French food is a feast for all of the senses. Known the world over for its quality and what’s known in French as savoir-faire—the artistic sensibility that goes into picking the highest quality products, cooking them with the utmost skill, and taking the time to present these creations in the most elegant of formats.
If you weren’t a foodie before moving to France, you certainly will become one. In 2010, UNESCO inscribed the French gastronomic meal as an intangible part of world heritage.
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This designation includes the particular terroir of where the products are selected, meaning certain food stuffs are best grown in very specific regions of the country. For example, the capital of French fig production is a small Provencal town called Sollies-Pont. The particular quality of the soil, coupled with the Mediterranean climate, and a healthy dose of sunshine year-round, makes for an ideal growing climate for these purple beauties.
This concept includes the grape growing regions for which France is famous. A Bordeaux wine will have distinctly different nuances than a Burgundy or a Bandol red—that’s owing to the notion of terroir.
The gastronomic heritage designation also includes the elaborate presentation of the meal and the shared experience of dining together. As any French person will tell you, mealtime is sacred and a moment to be savored with friends and family.
Every French food journey begins at the market. Most cities and large towns feature a market at least twice a week, sometimes every day. Smaller towns and villages have a market once a week. Some of these markets date back for centuries: one, on the Ile de Ré in western France, boasts that the market has been in existence since the 14th century. In Paris, the Marché des Enfants Rouges dates from 1628.
A good French market has virtually everything one needs to prepare the meal of your choice: butchers, fish mongers, cheese vendors, produce farmers, producers of local specialties, such as hone or olives.
Naturally, people have their favorite markets and favorite vendors. It’s not unusual to see a long queue, some 15-people deep, for a certain fromagier (cheese-maker), while another cheese vendor a few stalls down has only a few customers. The French take quality very seriously. They scrutinize the offerings carefully and ask questions about their intended purchase before buying.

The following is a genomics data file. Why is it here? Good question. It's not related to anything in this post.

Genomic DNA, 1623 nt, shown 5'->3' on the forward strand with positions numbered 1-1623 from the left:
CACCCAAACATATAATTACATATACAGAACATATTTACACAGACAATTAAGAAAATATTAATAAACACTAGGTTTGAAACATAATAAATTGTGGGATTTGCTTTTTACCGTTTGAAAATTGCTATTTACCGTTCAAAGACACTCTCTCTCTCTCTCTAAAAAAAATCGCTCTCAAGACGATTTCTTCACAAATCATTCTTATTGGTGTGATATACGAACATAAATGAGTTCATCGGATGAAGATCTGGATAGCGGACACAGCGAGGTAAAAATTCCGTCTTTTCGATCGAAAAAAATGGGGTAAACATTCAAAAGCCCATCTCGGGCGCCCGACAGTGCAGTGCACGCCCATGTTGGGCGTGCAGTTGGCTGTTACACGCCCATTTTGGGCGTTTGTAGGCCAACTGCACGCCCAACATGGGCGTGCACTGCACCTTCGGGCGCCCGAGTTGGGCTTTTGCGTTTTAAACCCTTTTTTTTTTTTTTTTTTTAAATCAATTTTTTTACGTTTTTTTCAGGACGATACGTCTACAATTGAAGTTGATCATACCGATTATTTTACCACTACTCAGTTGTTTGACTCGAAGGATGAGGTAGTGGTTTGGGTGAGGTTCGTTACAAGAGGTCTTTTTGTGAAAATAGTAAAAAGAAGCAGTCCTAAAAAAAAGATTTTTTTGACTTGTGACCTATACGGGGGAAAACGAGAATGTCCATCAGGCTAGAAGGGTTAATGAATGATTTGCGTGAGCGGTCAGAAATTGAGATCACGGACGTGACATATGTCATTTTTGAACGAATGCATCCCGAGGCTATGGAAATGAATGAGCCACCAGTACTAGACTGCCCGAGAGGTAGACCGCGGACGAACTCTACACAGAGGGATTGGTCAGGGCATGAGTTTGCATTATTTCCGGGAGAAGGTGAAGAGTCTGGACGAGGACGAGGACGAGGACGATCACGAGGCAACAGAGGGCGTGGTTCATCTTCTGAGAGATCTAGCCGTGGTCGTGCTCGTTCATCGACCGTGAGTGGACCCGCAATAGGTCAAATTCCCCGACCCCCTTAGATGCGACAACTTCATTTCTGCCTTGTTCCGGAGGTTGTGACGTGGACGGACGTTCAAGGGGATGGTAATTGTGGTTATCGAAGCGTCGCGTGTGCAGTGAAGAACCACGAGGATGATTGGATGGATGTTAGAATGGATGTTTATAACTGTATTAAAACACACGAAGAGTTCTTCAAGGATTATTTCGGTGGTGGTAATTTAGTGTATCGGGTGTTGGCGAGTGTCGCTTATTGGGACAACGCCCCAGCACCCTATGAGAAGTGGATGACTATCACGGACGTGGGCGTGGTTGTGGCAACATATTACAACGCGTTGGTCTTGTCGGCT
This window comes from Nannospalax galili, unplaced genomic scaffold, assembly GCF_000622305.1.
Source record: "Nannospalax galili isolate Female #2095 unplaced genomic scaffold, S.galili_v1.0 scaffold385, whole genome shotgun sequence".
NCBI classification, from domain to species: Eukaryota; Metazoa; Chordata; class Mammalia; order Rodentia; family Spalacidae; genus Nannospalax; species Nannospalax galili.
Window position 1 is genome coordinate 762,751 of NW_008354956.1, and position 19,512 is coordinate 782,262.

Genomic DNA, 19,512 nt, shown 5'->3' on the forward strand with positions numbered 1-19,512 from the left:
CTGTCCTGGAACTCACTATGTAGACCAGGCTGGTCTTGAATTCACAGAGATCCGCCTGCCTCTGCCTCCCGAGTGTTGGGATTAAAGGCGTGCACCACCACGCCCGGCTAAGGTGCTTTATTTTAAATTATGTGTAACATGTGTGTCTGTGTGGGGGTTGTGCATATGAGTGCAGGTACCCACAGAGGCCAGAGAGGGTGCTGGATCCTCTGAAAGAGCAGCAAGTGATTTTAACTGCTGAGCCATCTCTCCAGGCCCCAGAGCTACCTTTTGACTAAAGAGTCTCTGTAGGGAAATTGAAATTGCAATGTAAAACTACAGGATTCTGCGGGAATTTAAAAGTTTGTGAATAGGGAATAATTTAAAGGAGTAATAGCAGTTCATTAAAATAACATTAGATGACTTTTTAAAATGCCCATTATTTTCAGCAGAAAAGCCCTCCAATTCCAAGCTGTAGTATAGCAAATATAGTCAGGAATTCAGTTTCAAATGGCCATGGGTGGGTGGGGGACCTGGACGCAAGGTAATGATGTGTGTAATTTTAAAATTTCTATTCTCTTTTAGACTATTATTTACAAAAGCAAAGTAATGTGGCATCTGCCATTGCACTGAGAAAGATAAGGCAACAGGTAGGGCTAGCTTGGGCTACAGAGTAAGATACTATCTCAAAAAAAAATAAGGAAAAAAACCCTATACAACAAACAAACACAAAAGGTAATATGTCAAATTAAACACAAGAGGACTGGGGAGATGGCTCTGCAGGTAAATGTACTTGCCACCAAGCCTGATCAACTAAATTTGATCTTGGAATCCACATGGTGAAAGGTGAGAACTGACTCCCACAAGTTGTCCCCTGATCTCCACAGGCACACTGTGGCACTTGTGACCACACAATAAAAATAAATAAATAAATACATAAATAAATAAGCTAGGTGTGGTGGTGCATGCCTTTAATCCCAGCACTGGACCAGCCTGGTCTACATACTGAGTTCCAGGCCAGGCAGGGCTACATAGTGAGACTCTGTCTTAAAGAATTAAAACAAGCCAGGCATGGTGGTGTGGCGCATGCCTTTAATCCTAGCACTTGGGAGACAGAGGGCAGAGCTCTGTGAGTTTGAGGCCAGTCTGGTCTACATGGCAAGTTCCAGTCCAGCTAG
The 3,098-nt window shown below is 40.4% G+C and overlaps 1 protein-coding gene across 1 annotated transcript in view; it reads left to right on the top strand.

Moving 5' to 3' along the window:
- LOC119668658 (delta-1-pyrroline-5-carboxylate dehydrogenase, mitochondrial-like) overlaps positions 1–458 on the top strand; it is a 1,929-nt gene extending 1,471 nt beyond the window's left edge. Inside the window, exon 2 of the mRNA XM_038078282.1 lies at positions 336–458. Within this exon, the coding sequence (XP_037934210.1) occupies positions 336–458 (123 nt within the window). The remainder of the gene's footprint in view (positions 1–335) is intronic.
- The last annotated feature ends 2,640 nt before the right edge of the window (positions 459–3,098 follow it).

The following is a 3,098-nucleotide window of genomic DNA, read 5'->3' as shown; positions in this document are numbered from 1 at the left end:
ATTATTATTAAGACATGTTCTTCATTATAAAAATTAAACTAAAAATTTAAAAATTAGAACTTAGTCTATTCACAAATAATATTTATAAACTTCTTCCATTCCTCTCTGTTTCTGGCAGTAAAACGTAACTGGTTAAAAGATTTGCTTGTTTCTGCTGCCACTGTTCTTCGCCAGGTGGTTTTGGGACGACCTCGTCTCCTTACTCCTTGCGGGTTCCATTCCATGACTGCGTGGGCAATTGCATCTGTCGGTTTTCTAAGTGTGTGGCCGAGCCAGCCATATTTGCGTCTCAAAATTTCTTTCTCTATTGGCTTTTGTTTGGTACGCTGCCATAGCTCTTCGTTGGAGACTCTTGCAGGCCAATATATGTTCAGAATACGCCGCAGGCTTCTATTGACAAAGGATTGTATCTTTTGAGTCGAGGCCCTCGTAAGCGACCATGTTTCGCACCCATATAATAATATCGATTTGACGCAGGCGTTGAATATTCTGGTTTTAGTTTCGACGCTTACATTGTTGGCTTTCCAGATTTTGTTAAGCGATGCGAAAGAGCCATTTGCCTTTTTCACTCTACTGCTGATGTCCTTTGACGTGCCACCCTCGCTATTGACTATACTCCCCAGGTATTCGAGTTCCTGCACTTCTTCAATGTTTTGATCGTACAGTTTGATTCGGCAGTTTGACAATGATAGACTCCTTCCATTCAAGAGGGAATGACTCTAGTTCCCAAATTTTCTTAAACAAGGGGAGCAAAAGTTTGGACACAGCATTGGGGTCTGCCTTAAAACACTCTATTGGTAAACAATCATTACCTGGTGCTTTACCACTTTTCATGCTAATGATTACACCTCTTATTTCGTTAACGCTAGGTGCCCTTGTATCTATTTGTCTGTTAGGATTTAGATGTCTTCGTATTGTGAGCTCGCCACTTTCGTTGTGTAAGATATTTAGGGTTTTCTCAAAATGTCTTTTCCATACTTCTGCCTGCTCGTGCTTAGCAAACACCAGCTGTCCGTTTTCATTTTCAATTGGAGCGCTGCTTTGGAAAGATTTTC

What Are Typical French Meals Like?
Including a starter, called an entrée in French, the main dish known as a plat, and a dessert, a typical meal can last anywhere from 90 minutes to more than four hours… and beyond.
Aside from these three courses, guests can expect an aperitif to kick off the meal, and a cheese and salad course before moving on to dessert. These rituals are true for lunch or dinner… depending on if you have the time!
Coffee, and small sweets like artisanal chocolates or French-style cookies and cakes, are likely to come after the dessert course. While many hosts like to prepare their own desserts, it’s also popular to stop off at the local bakery to pick up a selection of French pastries. You may be treated to layered cake pastries, like the decadent chocolate cream and coffee cake known as an Opera, or you might be offered a cream-filled pastry like profiteroles (puff pastries), a Paris-Brest, or a fraisier (strawberry and cream cake). Not forgetting the world-famous French macaron or eclair.
Depending on the location, and the time of day, the meal might include an after-dinner drink known as a digestive. These can be either cognac, calvados (apple liqueur), or another herb or fruit-infused liqueur. While Calvados comes from Normandy, the flavorful plum known as the mirabelle provides the preferred liqueur of the Lorraine region—l’eau de vie de Mirabelle.
Normally enjoyed after dinner, weekend lunches often finish with a round of digestives as well. Many people make their own digestives and are very proud to display their home collections.
Lastly, the French breakfast is a very simple affair. Many prefer a traditional croissant or pain au chocolat. It’s also popular to slice thicker bread and spread them with butter and jam. Coffee is an ever-present staple.
The Heart of French Cuisine
While French cooking can conjure up images of demanding chefs and elaborate dishes that take hours to make, there are many ways to interpret French cuisine. From simple bistros and brasseries to high-end, Michelin-starred restaurants, the food served depends a lot on the quality of the ingredients and who is doing the cooking. Delicious tarts, quiches, savory crepes, omelets, and tasty stews and soups can easily be whipped up at home in a modest amount of time. The more elaborate dishes that you’ll find at gourmet restaurants rely heavily on French-style sauces—which take quite a bit longer to prepare but make up the heart of any gourmet French meal.
A good piece of meat, chicken, or fish is sublimed and taken to the next level by an exquisite, slowly-worked, sauce. Served as the focal point of the dish, the French plat will then rely on the delicateness of the chosen accompaniment—a side dish. Think of a smattering of julienned carrots and zucchini in a light cream sauce or a thinly stacked layer of potato gratin (known as a gratin dauphinois) full of rich nutmeg flavor, or even a medley of wild mushrooms topped with a bacon-infused foam.